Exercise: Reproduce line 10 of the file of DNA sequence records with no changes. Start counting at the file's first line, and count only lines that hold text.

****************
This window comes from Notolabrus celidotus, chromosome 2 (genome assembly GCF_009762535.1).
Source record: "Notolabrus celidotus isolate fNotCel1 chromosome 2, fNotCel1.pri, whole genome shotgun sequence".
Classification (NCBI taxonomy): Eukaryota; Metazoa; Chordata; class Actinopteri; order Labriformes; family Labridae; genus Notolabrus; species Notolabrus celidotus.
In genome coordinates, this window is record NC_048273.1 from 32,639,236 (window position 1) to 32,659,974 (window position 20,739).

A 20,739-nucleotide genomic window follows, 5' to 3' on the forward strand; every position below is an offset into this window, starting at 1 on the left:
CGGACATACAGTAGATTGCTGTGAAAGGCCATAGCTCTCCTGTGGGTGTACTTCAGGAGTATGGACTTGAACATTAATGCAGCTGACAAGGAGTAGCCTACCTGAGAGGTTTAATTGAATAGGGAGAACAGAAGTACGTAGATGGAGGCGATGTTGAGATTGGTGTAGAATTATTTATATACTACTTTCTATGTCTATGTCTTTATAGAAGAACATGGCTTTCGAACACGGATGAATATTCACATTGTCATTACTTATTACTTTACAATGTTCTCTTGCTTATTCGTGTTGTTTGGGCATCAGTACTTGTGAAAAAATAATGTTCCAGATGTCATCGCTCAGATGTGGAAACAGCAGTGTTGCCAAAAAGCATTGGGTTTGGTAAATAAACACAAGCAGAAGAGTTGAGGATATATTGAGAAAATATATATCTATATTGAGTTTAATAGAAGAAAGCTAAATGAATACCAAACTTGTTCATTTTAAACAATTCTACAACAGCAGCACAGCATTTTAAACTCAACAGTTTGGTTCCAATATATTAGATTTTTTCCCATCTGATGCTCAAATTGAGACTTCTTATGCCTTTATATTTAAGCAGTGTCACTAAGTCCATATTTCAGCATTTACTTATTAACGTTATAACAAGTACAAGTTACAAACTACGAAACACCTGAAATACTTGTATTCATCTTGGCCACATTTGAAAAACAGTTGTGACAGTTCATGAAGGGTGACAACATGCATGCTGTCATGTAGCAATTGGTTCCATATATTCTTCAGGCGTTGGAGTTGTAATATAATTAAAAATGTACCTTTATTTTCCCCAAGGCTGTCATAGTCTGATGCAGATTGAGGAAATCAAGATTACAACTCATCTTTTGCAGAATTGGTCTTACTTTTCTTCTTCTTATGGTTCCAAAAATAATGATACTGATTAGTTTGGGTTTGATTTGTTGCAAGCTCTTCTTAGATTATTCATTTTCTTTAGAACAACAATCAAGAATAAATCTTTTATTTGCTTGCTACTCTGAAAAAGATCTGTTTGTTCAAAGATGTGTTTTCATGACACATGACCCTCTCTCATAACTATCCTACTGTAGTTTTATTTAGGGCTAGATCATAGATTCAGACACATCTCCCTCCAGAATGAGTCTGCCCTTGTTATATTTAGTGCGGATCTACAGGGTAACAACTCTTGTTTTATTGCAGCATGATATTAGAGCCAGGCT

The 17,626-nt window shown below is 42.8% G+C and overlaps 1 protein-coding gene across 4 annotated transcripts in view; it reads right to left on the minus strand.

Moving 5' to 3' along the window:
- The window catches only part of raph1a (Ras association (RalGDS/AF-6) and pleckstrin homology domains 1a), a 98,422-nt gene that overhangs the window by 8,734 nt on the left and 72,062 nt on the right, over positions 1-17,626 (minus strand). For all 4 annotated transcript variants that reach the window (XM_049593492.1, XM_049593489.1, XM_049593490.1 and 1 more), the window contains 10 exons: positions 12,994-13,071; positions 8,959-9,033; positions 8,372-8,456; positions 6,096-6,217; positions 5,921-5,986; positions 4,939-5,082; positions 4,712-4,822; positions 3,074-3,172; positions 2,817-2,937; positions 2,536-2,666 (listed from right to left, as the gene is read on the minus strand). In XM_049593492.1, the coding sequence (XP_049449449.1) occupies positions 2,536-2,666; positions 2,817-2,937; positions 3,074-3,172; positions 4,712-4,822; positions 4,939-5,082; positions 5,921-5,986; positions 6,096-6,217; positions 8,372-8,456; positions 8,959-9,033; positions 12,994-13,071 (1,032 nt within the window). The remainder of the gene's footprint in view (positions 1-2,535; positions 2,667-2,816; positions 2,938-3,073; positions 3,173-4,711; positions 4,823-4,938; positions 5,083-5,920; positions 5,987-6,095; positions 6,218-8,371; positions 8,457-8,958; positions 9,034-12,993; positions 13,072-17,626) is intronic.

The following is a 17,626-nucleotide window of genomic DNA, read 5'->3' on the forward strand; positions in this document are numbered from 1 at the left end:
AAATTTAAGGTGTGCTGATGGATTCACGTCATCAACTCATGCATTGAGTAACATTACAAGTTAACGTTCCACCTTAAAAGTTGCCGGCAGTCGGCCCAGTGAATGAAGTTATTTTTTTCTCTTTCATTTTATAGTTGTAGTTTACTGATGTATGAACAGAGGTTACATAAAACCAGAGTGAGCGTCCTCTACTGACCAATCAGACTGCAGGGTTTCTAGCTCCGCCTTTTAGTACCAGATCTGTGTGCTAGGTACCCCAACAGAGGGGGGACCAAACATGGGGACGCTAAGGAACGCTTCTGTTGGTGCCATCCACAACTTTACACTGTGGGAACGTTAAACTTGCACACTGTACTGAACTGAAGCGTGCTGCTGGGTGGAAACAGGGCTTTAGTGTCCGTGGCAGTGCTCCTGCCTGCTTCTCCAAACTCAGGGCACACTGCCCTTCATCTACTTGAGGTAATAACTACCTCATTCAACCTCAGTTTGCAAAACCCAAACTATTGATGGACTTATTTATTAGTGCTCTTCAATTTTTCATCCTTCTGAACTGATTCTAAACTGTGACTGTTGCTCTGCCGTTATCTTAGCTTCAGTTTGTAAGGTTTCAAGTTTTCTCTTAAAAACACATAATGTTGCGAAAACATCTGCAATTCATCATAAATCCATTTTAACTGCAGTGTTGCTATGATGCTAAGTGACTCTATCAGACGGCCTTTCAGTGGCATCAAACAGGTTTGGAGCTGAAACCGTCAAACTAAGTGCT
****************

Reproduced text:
The following is a 17,626-nucleotide window of genomic DNA, read 5'->3' on the forward strand; positions in this document are numbered from 1 at the left end: